If a spouse has been awarded spousal support in lieu of a share of property, the court shall order the obligor to provide for and maintain life insurance in an amount commensurate with the obligation and designating the obligee as beneficiary for the duration of the obligation. If the obligor dies prior to the termination of such support and such insurance is not in force, the court may modify the method of payment of spousal support under the judgment or order of support from installments to a lump sum payment to the obligee from the estate of the obligor in an amount commensurate with the present value of the spousal support at the time of death. party may request notification by the insurer when premium payments have not been made.


Spousal Support

Spousal maintenance as a contribution by one spouse to the support of the other for either a specified or an indefinite period. The factors to be considered by the court in awarding spousal maintenance include but are not limited to:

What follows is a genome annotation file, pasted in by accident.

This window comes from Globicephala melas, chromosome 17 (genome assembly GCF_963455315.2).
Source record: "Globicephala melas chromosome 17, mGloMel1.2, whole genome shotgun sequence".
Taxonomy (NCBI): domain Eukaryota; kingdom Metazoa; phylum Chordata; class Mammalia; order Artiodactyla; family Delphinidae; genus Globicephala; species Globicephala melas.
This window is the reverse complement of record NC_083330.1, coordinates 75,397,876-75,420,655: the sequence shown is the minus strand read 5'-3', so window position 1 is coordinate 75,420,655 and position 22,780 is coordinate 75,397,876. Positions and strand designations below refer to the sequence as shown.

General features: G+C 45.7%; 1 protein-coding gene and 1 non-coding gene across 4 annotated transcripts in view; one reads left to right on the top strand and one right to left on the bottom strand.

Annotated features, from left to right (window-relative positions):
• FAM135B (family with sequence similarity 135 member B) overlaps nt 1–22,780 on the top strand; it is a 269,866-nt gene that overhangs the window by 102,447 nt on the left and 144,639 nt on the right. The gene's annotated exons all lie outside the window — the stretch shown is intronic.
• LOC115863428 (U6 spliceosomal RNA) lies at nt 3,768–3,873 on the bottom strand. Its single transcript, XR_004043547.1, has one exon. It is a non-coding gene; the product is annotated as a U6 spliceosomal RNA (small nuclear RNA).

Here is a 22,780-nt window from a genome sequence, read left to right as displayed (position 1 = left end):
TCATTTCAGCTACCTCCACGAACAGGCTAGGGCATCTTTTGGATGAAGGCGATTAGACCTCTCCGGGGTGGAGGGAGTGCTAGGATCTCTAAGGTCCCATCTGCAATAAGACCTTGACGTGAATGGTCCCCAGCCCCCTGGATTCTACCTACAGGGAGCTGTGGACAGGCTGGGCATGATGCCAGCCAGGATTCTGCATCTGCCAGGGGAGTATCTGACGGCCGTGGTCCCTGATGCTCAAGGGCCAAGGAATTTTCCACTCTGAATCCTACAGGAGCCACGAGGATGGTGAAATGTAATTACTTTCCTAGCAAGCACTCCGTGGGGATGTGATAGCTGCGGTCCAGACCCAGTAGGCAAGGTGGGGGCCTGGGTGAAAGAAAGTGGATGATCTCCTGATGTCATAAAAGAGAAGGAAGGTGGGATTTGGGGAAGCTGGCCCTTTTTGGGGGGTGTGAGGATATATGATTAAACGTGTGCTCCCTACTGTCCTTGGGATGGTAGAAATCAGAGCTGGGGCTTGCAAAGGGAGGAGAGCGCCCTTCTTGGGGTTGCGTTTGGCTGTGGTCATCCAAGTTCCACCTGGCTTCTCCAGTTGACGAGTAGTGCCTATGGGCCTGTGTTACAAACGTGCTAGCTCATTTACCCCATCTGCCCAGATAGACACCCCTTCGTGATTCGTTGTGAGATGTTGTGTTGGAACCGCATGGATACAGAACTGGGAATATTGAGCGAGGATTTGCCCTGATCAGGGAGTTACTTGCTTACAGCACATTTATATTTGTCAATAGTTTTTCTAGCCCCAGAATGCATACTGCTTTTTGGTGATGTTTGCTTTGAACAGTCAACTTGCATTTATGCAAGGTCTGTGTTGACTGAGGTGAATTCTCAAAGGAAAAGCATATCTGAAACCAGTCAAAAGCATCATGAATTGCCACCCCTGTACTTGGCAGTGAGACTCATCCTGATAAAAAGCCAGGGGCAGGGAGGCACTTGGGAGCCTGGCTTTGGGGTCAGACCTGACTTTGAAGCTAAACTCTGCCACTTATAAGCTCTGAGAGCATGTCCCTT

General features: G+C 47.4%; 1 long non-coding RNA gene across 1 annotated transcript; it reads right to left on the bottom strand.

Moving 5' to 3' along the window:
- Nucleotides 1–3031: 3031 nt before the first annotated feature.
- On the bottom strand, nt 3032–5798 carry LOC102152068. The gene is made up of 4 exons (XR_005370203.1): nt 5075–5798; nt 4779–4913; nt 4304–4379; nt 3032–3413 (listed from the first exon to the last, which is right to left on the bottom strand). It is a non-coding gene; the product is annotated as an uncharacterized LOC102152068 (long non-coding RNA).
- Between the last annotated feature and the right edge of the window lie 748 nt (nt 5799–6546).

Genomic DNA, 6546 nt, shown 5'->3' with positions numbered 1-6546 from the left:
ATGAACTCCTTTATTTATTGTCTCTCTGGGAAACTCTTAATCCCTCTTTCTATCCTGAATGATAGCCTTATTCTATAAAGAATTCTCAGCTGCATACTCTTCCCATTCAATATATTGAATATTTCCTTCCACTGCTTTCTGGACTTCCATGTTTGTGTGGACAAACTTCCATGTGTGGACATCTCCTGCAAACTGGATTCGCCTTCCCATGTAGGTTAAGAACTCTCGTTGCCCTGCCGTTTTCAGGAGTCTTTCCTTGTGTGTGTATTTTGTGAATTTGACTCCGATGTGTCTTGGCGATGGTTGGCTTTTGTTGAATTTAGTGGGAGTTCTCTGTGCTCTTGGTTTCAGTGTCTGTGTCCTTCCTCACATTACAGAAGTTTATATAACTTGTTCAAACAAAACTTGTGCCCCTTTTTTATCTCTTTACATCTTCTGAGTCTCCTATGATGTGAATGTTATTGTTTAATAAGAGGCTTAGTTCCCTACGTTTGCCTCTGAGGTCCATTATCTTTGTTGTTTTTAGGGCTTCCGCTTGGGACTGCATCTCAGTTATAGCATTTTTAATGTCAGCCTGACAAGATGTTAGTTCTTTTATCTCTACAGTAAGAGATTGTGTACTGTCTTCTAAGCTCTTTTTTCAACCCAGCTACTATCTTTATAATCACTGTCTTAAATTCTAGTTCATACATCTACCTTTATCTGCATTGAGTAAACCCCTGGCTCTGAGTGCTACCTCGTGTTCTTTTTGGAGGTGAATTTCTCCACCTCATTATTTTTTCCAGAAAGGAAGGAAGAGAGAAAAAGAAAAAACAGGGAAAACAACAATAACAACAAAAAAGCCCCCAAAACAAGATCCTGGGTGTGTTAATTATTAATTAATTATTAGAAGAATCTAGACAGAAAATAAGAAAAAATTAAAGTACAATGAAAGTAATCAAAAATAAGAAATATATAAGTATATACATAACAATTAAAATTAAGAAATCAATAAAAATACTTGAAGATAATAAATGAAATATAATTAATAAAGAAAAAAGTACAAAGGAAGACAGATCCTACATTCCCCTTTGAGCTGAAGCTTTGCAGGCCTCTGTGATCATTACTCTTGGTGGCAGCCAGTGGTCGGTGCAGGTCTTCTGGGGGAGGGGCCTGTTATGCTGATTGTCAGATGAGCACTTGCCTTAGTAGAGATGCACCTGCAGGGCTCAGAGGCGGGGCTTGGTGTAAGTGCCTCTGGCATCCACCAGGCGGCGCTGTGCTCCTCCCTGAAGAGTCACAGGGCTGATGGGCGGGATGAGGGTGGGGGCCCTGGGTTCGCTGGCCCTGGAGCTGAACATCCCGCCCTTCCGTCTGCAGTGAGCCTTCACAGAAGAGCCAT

a) The duration of the marriage;
b) The age of the parties;
c) The health of the parties, including their physical, mental and emotional condition;
d) The standard of living established during the marriage;
e) The relative income and earning capacity of the parties, recognizing that the wage earner’s continuing income may be a basis for support distinct from the income that the supported spouse may receive from the distribution of marital property;
f) A party’s training and employment skills;
g) A party’s work experience;
h) The financial needs and resources of each party;
i) The tax consequences to each party;
j) A party’s custodial and child support responsibilities; and
k) Any other factors the court deems just and equitable.


Child Custody